Aug 13, 2021
A while back, I got a call from my Mother. She was really upset and wanted to know if my daughter was okay. Wondering what was going on, I assured her that my daughter was doing well and that everything was fine. How could everything be fine, she demanded, when my daughter was in jail and couldn’t afford her bail?
At this point, I got very confused. I tried to calm my Mom down and get the whole story. She had gotten a call from a person who said she was my daughter, saying that she was in jail for drunk driving. She had a bad cold and was taking cough medicine, which caused a false positive on the sobriety test. She needed bail money, and if she didn’t get the money quickly, she would lose her job and she was desperate. My Mother was beside herself that she hadn’t sent the money immediately.
I was able to reassure my Mom and calm her down. My daughter doesn’t drive, and she didn’t have a cold. In addition, when my Mom called, my daughter was asleep upstairs, having just gotten home from a long day at work.
The “Grandparent” scam is a fairly common phone scam that has cost many elder people money they cannot afford to lose. The idea is simple. Call an older person, pretend to be their beloved grandchild in trouble and trick them into sending money. Illness or injury may be part of the story to explain why they don’t sound like themselves. Hysteria, urgency and the need for immediate action is stressed, causing confusion and making it easy to overlook common sense. They ask that the money be wired to them or that prepaid credit cards be sent. They claim to be embarrassed and beg that no one be told. There are many variations on the basic idea, but it is a very effective ploy.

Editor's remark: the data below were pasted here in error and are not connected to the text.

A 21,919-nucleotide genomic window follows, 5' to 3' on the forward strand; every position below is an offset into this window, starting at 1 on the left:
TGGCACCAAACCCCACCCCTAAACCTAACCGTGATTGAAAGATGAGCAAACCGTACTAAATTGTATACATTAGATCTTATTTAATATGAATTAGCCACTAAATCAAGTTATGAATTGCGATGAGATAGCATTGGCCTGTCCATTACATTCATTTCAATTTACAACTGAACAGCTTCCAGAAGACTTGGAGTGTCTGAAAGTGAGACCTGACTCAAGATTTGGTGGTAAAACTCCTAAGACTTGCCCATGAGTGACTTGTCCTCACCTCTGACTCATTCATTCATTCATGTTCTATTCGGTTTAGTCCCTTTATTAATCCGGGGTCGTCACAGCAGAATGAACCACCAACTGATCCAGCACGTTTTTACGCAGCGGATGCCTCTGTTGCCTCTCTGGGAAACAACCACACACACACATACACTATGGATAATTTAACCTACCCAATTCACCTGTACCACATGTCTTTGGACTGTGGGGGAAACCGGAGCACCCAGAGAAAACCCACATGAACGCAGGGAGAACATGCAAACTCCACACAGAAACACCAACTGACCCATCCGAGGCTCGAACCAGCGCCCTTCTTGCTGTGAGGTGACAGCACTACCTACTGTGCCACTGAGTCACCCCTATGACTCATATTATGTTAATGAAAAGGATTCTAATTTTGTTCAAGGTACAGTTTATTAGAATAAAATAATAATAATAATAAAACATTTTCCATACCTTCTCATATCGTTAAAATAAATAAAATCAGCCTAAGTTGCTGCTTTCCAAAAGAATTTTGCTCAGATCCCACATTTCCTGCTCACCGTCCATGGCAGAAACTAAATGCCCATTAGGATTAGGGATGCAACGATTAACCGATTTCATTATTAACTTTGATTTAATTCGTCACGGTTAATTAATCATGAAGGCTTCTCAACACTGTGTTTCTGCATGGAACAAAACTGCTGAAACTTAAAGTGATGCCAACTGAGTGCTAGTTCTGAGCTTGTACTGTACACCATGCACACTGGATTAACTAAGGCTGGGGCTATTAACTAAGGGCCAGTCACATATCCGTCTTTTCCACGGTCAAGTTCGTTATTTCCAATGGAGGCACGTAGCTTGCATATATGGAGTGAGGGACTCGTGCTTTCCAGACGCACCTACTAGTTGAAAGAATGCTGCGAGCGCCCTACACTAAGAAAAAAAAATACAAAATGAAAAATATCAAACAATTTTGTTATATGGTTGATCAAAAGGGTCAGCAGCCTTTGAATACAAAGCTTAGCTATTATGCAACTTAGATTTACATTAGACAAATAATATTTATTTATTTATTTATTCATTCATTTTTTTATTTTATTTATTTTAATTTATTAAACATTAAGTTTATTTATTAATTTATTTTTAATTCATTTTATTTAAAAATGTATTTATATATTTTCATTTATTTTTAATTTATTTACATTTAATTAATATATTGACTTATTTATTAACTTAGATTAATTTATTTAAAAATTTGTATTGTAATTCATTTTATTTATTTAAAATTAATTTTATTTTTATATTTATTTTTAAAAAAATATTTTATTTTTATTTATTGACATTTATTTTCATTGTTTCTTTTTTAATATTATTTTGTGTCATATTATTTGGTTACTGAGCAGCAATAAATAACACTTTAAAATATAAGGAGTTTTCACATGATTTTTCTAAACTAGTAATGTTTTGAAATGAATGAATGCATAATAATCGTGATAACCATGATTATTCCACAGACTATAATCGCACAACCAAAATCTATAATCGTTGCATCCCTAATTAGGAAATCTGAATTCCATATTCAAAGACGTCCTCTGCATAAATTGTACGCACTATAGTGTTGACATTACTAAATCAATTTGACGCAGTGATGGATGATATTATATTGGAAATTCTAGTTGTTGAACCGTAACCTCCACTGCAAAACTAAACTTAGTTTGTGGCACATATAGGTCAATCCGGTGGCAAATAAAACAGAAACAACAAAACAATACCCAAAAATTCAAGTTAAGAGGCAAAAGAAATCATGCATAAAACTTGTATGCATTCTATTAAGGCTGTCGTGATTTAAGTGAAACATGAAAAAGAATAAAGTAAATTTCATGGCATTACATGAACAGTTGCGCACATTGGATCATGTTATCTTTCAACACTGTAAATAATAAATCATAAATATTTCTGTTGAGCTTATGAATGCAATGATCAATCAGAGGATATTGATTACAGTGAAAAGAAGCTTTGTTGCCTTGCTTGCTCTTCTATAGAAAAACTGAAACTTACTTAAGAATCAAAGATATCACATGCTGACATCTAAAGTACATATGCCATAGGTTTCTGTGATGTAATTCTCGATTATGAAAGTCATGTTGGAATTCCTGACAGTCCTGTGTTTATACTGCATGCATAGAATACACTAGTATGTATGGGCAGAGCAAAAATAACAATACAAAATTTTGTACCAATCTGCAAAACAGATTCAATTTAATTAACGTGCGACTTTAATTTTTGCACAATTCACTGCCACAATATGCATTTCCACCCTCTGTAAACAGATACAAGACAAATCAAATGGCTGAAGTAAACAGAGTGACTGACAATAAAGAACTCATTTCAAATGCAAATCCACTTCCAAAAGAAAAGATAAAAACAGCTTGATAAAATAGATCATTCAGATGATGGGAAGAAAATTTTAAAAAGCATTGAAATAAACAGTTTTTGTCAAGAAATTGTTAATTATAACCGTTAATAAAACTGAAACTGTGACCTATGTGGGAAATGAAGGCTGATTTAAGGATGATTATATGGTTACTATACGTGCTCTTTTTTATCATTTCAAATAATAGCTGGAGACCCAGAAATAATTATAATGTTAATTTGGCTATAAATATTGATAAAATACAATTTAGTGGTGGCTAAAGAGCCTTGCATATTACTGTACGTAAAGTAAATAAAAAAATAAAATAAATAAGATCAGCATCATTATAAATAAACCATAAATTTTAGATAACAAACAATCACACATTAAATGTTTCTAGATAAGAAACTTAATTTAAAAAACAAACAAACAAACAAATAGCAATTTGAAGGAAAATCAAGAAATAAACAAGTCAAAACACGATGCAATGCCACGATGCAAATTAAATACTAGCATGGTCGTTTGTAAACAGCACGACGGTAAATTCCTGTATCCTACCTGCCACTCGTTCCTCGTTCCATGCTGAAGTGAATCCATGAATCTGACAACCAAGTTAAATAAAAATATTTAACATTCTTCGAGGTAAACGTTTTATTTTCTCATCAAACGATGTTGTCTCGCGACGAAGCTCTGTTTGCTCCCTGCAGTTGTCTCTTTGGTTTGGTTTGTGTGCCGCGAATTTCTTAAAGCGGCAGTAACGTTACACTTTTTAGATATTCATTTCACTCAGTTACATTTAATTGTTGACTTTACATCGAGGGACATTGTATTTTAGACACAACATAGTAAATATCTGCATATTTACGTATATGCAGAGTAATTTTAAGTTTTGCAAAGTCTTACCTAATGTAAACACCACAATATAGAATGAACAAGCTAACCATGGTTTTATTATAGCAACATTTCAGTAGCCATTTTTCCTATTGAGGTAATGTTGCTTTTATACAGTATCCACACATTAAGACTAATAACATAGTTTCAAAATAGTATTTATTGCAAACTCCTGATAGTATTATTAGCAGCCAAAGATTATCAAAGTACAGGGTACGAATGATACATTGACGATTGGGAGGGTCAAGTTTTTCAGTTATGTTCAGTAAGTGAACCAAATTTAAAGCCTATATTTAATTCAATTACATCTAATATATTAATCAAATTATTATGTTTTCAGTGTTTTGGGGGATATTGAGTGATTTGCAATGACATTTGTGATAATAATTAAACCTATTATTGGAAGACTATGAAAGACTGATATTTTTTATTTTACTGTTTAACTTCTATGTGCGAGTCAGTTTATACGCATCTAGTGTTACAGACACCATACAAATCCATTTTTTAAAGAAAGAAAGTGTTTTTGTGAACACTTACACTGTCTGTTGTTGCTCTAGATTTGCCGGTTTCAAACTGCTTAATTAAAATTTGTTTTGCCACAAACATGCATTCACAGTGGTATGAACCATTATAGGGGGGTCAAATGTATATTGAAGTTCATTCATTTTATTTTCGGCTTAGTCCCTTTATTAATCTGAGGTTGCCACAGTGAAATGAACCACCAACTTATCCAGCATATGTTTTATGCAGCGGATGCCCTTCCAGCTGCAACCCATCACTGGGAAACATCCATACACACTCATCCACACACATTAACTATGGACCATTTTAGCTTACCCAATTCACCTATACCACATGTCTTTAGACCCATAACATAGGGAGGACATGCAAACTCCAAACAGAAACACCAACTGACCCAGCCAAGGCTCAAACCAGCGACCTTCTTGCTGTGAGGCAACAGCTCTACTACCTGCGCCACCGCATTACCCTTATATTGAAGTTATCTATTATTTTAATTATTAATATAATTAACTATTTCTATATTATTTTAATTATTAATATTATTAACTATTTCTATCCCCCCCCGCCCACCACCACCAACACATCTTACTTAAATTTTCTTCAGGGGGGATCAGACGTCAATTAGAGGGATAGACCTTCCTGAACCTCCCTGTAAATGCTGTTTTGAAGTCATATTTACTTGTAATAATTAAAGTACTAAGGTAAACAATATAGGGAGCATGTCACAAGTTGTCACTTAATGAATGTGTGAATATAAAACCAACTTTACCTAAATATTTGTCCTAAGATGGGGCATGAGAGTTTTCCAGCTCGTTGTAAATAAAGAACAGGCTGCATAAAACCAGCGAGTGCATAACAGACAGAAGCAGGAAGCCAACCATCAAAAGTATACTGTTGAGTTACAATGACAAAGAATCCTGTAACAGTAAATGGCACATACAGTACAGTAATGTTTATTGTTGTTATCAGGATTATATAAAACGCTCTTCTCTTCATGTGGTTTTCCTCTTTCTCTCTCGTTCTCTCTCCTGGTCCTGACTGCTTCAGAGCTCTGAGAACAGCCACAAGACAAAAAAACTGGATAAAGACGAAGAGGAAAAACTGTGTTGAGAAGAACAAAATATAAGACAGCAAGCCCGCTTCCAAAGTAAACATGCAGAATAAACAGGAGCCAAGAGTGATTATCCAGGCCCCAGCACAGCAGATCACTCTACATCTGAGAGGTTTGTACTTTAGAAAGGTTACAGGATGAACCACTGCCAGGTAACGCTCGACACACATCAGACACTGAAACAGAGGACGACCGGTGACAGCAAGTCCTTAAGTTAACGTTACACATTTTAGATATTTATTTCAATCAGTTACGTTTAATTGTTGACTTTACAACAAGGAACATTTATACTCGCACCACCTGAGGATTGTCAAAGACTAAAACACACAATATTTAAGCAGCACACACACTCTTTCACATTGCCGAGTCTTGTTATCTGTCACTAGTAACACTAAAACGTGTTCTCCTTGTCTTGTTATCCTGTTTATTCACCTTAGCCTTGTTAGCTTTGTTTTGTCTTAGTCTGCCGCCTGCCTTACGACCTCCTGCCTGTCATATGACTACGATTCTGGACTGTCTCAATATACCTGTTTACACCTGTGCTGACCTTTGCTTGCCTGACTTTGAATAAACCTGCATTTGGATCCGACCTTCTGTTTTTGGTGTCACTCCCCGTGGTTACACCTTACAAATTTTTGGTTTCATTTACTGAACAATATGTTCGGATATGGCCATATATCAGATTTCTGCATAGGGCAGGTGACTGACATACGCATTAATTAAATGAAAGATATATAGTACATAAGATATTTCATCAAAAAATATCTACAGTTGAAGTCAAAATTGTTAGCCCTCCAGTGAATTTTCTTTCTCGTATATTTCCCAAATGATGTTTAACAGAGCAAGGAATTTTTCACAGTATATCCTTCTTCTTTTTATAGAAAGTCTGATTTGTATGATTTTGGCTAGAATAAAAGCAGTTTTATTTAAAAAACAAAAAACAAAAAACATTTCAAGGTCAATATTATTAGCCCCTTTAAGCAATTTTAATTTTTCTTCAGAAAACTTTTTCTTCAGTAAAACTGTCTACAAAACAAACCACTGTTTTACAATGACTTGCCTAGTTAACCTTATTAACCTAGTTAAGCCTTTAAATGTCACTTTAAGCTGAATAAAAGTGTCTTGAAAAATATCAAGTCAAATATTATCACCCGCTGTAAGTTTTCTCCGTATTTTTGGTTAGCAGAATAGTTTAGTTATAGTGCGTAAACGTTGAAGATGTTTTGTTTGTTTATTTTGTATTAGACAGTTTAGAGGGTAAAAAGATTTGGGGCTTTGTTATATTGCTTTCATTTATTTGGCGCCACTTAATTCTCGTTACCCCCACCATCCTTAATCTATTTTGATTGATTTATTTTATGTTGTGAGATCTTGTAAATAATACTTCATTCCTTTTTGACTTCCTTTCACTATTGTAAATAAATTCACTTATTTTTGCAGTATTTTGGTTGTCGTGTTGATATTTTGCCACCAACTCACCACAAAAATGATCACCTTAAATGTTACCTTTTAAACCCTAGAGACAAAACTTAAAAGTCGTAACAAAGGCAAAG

The FTC reported 2.1 million scams in 2020, involving $3.3 billion lost to imposters. This number doesn’t take into consideration the likely larger number of people who were embarrassed that they had fallen victim and did not report the theft. During the pandemic, scammers have been very active, taking advantage of the heightened nervousness of the elder community.
So, what can be done to help prevent a scammer successfully taking your money? AARP makes the following suggestions:
- Set the privacy settings on your social media accounts so that only people you know can access your posts and photos. Scammers search Facebook, Instagram and other social networks for family information they can use to fool you.
- Ask questions someone else is unlikely to be able to answer, such as the name and species of your grandchild’s first pet.
- Say you’ll call right back, then call your grandchild’s usual phone number. With luck, he or she will answer, and you’ll know that the supposed emergency call is a scam.
- Contact other family members or friends and see whether they can verify the story. Scammers plead with you to keep the emergency a secret precisely so you won’t try to confirm it.
- If you speak to someone who claims to be a police officer, do call the relevant law enforcement agency to verify the person’s identity and any information they’ve given you.
- Trust your instincts. As the American Bar Association advises, if something doesn’t feel right, it probably isn’t.
If you suspect that you or a friend or family member has been scammed, please file a report with the Massachusetts Elder Abuse Hotline at 1-800-922-2275 or contact your local police department. For more information about services to protect elders from abuse, visit www.seniorcareinc.org/protective-services.
Thankfully, the person who contacted my Mother was too greedy. She asked for more money than my Mom could quickly send. If she had asked for less, my Mother probably would have sent it. My Mom was convinced that she was talking to her granddaughter, and was horrified that she hadn’t been able to help her. Our story had a happy ending. Many do not.